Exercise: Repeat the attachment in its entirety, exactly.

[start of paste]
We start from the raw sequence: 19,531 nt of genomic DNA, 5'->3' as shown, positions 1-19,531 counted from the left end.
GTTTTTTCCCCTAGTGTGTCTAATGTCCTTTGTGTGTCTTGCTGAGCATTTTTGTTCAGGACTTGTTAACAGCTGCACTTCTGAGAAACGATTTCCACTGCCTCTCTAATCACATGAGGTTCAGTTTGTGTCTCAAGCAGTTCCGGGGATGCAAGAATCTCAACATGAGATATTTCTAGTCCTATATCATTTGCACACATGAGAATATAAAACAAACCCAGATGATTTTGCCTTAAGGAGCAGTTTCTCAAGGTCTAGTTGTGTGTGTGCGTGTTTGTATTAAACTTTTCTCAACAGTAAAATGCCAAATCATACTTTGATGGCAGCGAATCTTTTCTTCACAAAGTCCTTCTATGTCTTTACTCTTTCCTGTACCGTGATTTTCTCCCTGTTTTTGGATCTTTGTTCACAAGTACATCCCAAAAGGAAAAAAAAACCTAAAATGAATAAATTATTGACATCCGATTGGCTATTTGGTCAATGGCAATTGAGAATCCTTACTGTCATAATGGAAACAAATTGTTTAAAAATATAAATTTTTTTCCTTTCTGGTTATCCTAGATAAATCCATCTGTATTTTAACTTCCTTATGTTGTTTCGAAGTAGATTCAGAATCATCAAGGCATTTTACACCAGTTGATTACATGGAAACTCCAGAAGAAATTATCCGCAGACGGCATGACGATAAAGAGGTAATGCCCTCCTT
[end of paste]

We start from the raw sequence: 19,531 nt of genomic DNA, 5'->3' as shown, positions 1-19,531 counted from the left end.
GTTTTTTCCCCTAGTGTGTCTAATGTCCTTTGTGTGTCTTGCTGAGCATTTTTGTTCAGGACTTGTTAACAGCTGCACTTCTGAGAAACGATTTCCACTGCCTCTCTAATCACATGAGGTTCAGTTTGTGTCTCAAGCAGTTCCGGGGATGCAAGAATCTCAACATGAGATATTTCTAGTCCTATATCATTTGCACACATGAGAATATAAAACAAACCCAGATGATTTTGCCTTAAGGAGCAGTTTCTCAAGGTCTAGTTGTGTGTGTGCGTGTTTGTATTAAACTTTTCTCAACAGTAAAATGCCAAATCATACTTTGATGGCAGCGAATCTTTTCTTCACAAAGTCCTTCTATGTCTTTACTCTTTCCTGTACCGTGATTTTCTCCCTGTTTTTGGATCTTTGTTCACAAGTACATCCCAAAAGGAAAAAAAAACCTAAAATGAATAAATTATTGACATCCGATTGGCTATTTGGTCAATGGCAATTGAGAATCCTTACTGTCATAATGGAAACAAATTGTTTAAAAATATAAATTTTTTTCCTTTCTGGTTATCCTAGATAAATCCATCTGTATTTTAACTTCCTTATGTTGTTTCGAAGTAGATTCAGAATCATCAAGGCATTTTACACCAGTTGATTACATGGAAACTCCAGAAGAAATTATCCGCAGACGGCATGACGATAAAGAGGTAATGCCCTCCTT